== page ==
Every living thing on this planet is a product of evolution via natural selection. This is important to recognize, as it is the principle piece of information that one needs in order to make sense of how the world works: why organisms look and behave the way they do, how and why populations change over time, and what sculpts the global ecosystem. Furthermore, an appreciation of the (r)evolutionary concept Darwin first presented to the world some 150 years ago is required to understand why disease exists, how it develops, and how it can be effectively prevented and treated.
Evolutionary mismatch theory explained
Populations change over time as a result of the selective pressures they face. Those organisms that are best adapted to the current conditions of existence send more genes, in the form of offspring, into the future than those that are less fit, and as a result, the population evolves over times.
If the environment stays fairly stable over a long period of time, there will be ample time for natural selection to fine-tune the physiological systems of the relevant life forms so that they are well-suited to the conditions of life, which encompass everything from water and nutrient availability to the presence of sunlight and predators. What’s important to recognize though is that abiotic conditions are always going to fluctuate somewhat and that all life forms evolve and take part in a battle for existence. Hence, life is never at a stand-still; natural selection is always working.
Given that organisms are “designed” for a particular milieu, it follows that environmental change can bring about a mismatch between the design of the organisms and the environment. The severity of this mismatch will depend on the pace of the change, as well as the extent of it. If the environment changes profoundly in a short period of time, the mismatch will be severe.
Whether or not natural selection will resolve the various aspects of this mismatch situation depends on the impact they have on the relevant organisms’ reproductive success. If the mismatch triggers a profound selection pressure and major inter-individual disparities with respects to reproductive success, the population will change fairly rapidly; however, if the effects on reproductive success are more subtle, then biological change will be slow.
In both cases, however, the mismatch situation will affect the functionality of the relevant organisms. This really goes without saying, seeing as the organisms now find themselves in an environment that differs from the type of environment that they are “designed” for. In nature, there’s an intimate relationship between health and reproductive success, in the sense that organismal health status greatly influences organismal reproductive success. Healthy organisms typically have a better chance of getting a hold of food, forming beneficial social bonds, and evading and combating predators and pathogens, and they have a higher libido and are more reproductively robust than unhealthy organisms. In other words, even though reproductive success is the only thing that natural selection ultimately “cares about”, it ends up being a health-shaping force nonetheless.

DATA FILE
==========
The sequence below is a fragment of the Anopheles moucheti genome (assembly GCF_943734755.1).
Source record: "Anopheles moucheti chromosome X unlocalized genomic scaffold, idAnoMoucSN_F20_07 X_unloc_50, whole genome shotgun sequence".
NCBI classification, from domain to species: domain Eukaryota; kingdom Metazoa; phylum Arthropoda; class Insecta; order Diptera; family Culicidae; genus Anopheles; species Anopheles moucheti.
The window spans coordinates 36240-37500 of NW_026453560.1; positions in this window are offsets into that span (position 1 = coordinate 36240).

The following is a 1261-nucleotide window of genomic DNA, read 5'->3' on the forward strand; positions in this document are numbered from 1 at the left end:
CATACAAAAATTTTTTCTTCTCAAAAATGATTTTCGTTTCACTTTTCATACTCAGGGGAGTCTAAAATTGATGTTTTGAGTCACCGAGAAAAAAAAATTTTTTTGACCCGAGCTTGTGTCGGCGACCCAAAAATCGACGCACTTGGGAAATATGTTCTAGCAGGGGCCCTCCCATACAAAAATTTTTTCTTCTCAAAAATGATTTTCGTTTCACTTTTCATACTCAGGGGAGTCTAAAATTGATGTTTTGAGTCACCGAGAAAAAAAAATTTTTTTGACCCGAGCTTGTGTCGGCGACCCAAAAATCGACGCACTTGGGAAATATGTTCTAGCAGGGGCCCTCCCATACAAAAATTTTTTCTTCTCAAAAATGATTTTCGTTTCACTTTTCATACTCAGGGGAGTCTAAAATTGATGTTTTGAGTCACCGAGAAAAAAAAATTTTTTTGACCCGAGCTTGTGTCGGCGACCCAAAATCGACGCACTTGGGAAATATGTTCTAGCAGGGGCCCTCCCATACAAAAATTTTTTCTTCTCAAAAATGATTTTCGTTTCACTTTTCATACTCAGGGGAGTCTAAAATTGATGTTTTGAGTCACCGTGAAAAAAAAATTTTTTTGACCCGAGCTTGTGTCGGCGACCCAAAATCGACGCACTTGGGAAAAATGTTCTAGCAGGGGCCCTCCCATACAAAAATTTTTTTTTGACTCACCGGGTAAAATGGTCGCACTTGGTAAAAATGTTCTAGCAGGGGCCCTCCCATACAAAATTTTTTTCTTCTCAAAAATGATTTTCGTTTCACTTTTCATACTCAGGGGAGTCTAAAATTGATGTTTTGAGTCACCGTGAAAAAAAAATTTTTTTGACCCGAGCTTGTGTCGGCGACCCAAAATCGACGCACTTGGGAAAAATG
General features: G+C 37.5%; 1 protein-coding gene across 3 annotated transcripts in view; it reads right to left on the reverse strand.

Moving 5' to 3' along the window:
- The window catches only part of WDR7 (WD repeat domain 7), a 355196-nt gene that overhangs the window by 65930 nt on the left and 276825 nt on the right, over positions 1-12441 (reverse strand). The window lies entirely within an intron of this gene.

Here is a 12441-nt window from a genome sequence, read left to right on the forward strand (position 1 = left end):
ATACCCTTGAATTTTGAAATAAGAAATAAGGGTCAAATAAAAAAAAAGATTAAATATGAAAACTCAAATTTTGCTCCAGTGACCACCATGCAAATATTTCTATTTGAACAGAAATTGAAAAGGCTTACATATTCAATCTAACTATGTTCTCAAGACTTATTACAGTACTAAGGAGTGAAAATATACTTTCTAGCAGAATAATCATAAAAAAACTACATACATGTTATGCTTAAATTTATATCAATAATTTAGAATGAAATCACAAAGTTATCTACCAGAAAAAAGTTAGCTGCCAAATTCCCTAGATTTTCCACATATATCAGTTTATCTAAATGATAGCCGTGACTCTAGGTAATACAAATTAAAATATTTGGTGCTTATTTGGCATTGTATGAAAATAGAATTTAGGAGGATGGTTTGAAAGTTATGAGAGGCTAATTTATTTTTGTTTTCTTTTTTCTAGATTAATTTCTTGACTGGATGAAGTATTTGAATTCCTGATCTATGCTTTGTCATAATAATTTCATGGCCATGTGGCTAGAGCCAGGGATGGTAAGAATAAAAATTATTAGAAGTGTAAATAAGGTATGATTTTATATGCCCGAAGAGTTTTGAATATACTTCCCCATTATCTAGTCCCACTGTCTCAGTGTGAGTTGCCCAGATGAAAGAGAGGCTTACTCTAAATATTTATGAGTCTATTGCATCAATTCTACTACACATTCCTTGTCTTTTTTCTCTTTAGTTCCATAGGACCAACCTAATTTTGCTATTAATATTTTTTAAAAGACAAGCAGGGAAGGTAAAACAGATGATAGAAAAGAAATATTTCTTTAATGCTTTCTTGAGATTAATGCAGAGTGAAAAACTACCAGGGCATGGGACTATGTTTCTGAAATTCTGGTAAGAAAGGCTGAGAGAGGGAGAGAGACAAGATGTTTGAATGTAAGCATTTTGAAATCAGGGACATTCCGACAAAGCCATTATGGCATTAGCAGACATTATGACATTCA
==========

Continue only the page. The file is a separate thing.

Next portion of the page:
This is important to recognize, as it automatically generates several reasonable assumptions regarding health and medicine that can be appraised via scientific investigations. First of all, it implies that the majority of organisms that reside in an environment that has remained fairly stable for a long period of time are going to be relatively physically robust and healthy. This has been shown to be the case. For example, it has been shown that hunter-gatherers are lean and metabolically fit and largely protected from cancer, and have well-developed facial structures and excellent eyesight, among other things.
Secondly, it implies that when organisms are subjected to an evolutionary mismatch situation, their health will be affected. This has also been verified by modern science. Countless scientific experiments and investigations show that when organisms are subjected to conditions that differ markedly from the conditions under which their biology was shaped, their health deteriorates (e.g., 1, 2, 3, 4, 5, 6, 7). In order to improve or restore the health of the organisms, one has to adjust their milieu and way of life so that genome-environment mismatches are partly or fully resolved.
This should arguably be the foundational truth upon which we construct our modern health and medical system!